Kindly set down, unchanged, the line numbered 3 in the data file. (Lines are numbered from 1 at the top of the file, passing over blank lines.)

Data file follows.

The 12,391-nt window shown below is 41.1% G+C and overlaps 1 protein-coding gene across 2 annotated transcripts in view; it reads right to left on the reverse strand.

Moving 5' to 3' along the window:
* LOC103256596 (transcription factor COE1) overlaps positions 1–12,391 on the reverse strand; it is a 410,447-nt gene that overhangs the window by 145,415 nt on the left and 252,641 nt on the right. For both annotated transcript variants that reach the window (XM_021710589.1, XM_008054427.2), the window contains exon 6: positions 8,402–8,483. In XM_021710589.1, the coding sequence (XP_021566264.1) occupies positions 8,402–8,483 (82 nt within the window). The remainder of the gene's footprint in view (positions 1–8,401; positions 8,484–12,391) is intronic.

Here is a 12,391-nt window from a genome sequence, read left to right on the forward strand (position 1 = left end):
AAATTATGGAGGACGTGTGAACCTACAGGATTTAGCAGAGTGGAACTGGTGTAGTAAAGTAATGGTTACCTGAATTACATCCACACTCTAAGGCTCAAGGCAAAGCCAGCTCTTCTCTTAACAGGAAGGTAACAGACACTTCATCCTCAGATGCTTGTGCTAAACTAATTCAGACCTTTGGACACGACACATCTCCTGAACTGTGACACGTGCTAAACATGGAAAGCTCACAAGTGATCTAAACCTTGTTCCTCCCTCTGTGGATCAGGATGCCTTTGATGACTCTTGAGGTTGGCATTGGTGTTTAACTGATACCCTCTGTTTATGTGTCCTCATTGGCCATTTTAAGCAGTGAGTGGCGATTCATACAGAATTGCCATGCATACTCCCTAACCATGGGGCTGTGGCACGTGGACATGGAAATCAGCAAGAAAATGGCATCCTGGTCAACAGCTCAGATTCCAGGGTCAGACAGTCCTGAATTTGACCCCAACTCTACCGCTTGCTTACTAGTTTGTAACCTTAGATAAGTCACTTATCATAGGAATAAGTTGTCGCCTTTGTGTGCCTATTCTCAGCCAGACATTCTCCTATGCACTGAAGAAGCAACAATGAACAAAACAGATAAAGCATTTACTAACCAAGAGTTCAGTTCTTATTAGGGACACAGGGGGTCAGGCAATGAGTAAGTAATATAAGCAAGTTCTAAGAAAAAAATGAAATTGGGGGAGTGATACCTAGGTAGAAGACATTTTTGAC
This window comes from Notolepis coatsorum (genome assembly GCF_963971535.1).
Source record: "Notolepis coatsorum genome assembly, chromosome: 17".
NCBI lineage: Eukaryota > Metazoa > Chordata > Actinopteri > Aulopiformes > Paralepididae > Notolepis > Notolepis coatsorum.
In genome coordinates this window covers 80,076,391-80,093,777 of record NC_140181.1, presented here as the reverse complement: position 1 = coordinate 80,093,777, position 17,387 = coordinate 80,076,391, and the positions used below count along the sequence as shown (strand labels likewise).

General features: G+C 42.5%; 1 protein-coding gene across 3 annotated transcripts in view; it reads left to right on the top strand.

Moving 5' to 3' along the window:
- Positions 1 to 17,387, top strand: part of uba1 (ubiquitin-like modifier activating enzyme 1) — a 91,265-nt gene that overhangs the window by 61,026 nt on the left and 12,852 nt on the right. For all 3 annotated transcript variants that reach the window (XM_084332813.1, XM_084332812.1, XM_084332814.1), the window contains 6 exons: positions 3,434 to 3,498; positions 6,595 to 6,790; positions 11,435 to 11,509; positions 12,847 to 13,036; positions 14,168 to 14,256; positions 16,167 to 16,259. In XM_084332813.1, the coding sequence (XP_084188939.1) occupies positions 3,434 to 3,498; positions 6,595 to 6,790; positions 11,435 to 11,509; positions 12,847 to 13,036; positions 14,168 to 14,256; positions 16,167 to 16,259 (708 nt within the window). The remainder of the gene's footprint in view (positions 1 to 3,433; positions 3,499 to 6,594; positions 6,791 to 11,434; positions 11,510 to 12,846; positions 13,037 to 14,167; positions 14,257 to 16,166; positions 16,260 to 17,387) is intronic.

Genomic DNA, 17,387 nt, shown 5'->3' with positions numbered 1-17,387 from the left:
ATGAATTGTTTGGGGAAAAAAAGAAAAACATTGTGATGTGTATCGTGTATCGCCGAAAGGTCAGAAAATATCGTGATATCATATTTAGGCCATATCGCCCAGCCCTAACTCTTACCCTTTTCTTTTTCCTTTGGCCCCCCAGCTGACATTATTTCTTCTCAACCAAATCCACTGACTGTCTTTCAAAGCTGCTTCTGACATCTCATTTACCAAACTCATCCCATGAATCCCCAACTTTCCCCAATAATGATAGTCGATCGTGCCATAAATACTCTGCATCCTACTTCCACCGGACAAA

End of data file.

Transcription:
* LOC103256596 (transcription factor COE1) overlaps positions 1–12,391 on the reverse strand; it is a 410,447-nt gene that overhangs the window by 145,415 nt on the left and 252,641 nt on the right. For both annotated transcript variants that reach the window (XM_021710589.1, XM_008054427.2), the window contains exon 6: positions 8,402–8,483. In XM_021710589.1, the coding sequence (XP_021566264.1) occupies positions 8,402–8,483 (82 nt within the window). The remainder of the gene's footprint in view (positions 1–8,401; positions 8,484–12,391) is intronic.